A French couple, friends of ours, left the campsite at 8.30pm to catch a night bus from the nearest town Trujillo. Three or four hours later they returned with bruises on the man's face and having lost almost everything they owned. The story unfolded like this...
They caught a surprisingly cheap taxi from just outside the campsite, but only a short distance away the driver said that there were problems with the car. A "friend" came to help, but once they had transferred over to another taxi, several men broke into the car and began to rob them at gun point. They were driven to an abandoned house where they were made to sit and wait while all their stuff was searched and looted for several hours. They were made to give their pin codes for the cash machine and when it didn't work, our friend was kicked in the face.
Eventually they were released with their passports, S50 (about £10), their tent, one sleeping bag and most of their clothes. Everything valuable was taken and they were threatened not to go to the police. We're all just happy that they are together and alive.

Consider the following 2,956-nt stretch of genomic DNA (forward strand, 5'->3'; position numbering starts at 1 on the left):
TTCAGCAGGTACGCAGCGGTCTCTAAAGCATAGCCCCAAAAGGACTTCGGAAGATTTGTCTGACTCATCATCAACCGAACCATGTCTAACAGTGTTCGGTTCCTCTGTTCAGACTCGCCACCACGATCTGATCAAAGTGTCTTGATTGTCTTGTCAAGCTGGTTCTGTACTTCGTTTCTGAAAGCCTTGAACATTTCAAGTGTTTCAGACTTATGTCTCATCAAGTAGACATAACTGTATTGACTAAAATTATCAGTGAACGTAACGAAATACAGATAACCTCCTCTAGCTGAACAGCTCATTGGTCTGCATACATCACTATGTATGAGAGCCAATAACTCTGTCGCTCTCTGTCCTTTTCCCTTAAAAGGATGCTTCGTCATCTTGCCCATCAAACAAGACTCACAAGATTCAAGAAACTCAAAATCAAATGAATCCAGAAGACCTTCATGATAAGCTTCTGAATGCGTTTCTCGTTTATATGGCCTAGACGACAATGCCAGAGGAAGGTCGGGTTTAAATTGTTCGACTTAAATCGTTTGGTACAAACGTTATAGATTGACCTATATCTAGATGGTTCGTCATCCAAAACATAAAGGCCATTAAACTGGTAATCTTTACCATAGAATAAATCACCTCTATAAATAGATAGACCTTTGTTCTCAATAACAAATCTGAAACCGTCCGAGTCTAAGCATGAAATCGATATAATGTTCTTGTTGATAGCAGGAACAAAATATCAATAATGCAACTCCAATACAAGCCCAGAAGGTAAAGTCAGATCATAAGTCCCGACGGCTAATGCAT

Worst of all, this is not an isolated incident. We've heard several other stories since. The criminals told them that tonight it was them, but tomorrow it would be a different car.
Huanchaco feels like a relatively safe place in the daytime, but these are my tips to prevent anything like this happening to you:
Although this kind of thing is frightening, it's important to remember violent robberies are unusual in most places. Our most effective way of avoiding trouble is simply to limit our time in cities and the kind of tourist destinations with attract preying "malos" (bad eggs). People will look after you in small villages and with everybody knowing each-others business it's more difficult to get away with crime.
If you meet a traveller who has had this kind of problem, it is always better to lend them money and risk it not being returned than have their fate on your conscience. Share your food, offer them a drink and try and help them sort their life out. You never know, it could be you one day.
If you are robbed, remember the most important thing is to contact your bank as soon as possible. Borrow a phone or computer and call over Skype.
General, probably obvious, safety advice for South American cities and touristy destinations:
This advice applies to everyone, but single people should be particularly cautious.
Don't worry families, we are safe, sensible and not hitchhiking in this area, but I think it's important to warn others to try and stop it happening again.
Please share this with anyone who might be in the area. Thank-you!